As Ebbe Stub Wittrup follows in the footsteps of the Danish botanist Nathaniel Wallich, a narrative emerges on Western economy and scientific logic as opposed to local knowledge and experience.
Erwin Olaf is an interdisciplinary artist working across the fields of photography, video and installation. After studying at the Utrecht School for Journalism, Olaf emerged onto the international art scene when his series Chessmen won the Young European Photographer of the Year award in 1988. This was followed by an exhibition at the Ludwig Museum in Cologne, with subsequent solo and group shows at major museums and galleries around the world, including Bilbao Art Centre, the Modern Art Gallery in Bologna, Santiago Museum of Contemporary Art, and Rijksmuseum in Amsterdam.
Provocative and often unsettling, Olaf’s work is characterized by its scrutiny of societal frictions and the individuals affected. Chiefly through photography, but also video, sculpture and installation, his work is veiled in a stylized aesthetic that belies a tortured undercurrent. With sensitivity, humour, and Brechtian distance, Olaf draws us into his surreal, filmic narrative, while maintaining the distance of the critical observer. “It’s nice to lock people in a very formal world in which everything is nearly perfect – and then to break something. Then you have your drama” the artist says.
A bold approach to his work has earned Olaf a number of commissions from institutions including Louis Vuitton, Vogue, the Stedelijk Museum Amsterdam, and the Rijksmuseum, for which he designed the 2016 ‘Catwalk’ exhibition, including a promotional video and photographic campaign. He has been awarded Photographer of the Year in the International Colour Awards 2006 and Kunstbeeld magazine’s Dutch Artist of the Year 2007 as well as the Netherlands’ prestigious Johannes Vermeer Prize. Additional international awards include the Silver Lion at the Cannes Lions Festival for Advertising, and a Lucie Award from the United States for his whole oeuvre. In 2013 he won the commission to redesign the Dutch Euro coins, which have been in circulation since 2014.
Olaf has screened video work at the Centre Pompidou in Paris, the Museum at FIT in New York, and at Nuit Blanche in Toronto with a live score commissioned for his series Waiting. He has also projected his 30 channel video installation L’Éveil onto the Hôtel de Ville for Nuit Blanche in Paris, curated by Jean de Loisy (Director, Palais de Tokyo). In March 2018 the Museu da Imagem e do Som in São Paulo will host a retrospective of his work. In 2019 Shanghai Center of Photography (SCôP) will host a solo exhibition. The Gemeentemuseum The Hague and The Hague Museum of Photography will host an anniversary solo exhibition for Erwin Olaf his 60th birthday, and to celebrate 40 years of photography. In 2019 there will be a new retrospective monograph released, published by Hannibal, Aperture, Xavier Barral and Prestel.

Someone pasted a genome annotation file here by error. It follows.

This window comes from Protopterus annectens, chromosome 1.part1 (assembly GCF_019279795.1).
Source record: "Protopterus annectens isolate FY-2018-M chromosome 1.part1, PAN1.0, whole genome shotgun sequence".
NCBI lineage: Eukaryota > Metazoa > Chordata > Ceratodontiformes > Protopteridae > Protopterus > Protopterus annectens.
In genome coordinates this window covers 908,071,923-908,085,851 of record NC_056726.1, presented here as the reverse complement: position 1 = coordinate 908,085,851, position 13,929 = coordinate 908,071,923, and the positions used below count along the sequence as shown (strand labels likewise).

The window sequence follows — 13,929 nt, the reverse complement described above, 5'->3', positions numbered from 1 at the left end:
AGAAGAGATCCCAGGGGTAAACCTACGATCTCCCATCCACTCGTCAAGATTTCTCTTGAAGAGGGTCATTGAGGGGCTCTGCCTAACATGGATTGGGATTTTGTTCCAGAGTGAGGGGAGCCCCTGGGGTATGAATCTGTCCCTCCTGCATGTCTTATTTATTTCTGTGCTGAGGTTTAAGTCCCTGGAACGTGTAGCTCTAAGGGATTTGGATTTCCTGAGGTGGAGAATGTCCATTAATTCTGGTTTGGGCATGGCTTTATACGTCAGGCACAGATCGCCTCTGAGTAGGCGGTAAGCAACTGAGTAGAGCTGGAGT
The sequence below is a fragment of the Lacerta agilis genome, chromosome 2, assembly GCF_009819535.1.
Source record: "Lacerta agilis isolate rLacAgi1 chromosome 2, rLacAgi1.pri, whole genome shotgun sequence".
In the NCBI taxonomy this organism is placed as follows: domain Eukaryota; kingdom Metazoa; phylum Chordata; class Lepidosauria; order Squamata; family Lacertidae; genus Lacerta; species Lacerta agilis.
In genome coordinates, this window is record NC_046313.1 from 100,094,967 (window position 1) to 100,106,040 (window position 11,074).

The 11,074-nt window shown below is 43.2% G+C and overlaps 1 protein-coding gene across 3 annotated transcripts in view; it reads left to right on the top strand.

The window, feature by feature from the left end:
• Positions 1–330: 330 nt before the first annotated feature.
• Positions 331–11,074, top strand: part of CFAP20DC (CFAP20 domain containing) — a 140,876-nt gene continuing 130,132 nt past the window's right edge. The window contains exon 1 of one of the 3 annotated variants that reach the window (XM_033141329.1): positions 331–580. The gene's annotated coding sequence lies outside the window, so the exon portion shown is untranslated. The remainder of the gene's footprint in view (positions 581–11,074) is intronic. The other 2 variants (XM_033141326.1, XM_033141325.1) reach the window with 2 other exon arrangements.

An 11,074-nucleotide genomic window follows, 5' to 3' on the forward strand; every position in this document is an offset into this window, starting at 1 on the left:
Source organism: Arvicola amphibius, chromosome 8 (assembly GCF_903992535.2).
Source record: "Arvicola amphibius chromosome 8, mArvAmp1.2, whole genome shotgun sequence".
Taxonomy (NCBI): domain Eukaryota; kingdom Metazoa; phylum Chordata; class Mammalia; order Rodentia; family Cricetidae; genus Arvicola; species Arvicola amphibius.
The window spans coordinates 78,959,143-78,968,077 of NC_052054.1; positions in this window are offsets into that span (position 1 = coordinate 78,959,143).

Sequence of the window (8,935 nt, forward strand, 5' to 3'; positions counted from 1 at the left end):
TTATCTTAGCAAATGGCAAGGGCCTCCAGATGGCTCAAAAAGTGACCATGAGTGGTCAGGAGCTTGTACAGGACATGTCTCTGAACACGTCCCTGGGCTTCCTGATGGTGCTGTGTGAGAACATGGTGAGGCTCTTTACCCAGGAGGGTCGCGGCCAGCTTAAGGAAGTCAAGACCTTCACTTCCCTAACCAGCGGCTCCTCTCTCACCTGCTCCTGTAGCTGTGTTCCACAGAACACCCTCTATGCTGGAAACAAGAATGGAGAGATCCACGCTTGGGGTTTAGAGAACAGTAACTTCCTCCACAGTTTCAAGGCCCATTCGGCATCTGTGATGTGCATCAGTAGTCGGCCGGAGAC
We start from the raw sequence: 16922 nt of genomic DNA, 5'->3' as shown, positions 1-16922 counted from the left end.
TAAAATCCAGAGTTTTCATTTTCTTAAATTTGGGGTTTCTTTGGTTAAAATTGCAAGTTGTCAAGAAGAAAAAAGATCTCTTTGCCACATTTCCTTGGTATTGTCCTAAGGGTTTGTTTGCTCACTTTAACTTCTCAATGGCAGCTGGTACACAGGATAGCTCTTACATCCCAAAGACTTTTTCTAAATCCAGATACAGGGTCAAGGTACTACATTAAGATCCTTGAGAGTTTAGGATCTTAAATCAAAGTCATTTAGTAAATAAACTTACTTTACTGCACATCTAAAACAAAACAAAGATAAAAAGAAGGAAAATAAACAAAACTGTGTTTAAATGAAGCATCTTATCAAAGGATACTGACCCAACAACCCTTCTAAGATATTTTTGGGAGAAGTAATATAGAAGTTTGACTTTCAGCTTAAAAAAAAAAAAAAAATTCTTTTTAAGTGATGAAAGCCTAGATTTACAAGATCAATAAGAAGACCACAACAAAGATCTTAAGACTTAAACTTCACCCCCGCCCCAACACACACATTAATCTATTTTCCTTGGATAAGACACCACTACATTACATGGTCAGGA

Erwin Olaf (born 1959, Hilversum, the Netherlands) lives and works in Amsterdam.
His most recent work sees the conclusion of the three-part project Cities in Transition (working title) – a series of artworks looking at internationally renowned cities undergoing seismic change in the modern world. Rather than fabricating a controlled studio environment, this trilogy is the only time the artist has shot on location, retaining his characteristic cinematic associations to produce a body of work wrought with the genuine emotions and neuroses of these places and their inhabitants.
From progression to decay, notions of transformation are prevalent throughout Olaf’s work with a multitude of projects proving his fascination for society’s ever-changing demands, its simultaneous development and devolution of our moral compass, and its cultivated sense of anticipation for an almost-achievable contentment. These are the preoccupations that add a fascinating dimension to Skin Deep and Tamed and Anger, but also color the tension in Separation which explores the artist’s relationship with his mother, the controversial Royal Blood, the pressures of aging in Mature and the self-portrait series I Wish, I Am, I Will Be. All these projects reveal the friction of an imperfect reality hidden beneath a perfectly curated façade.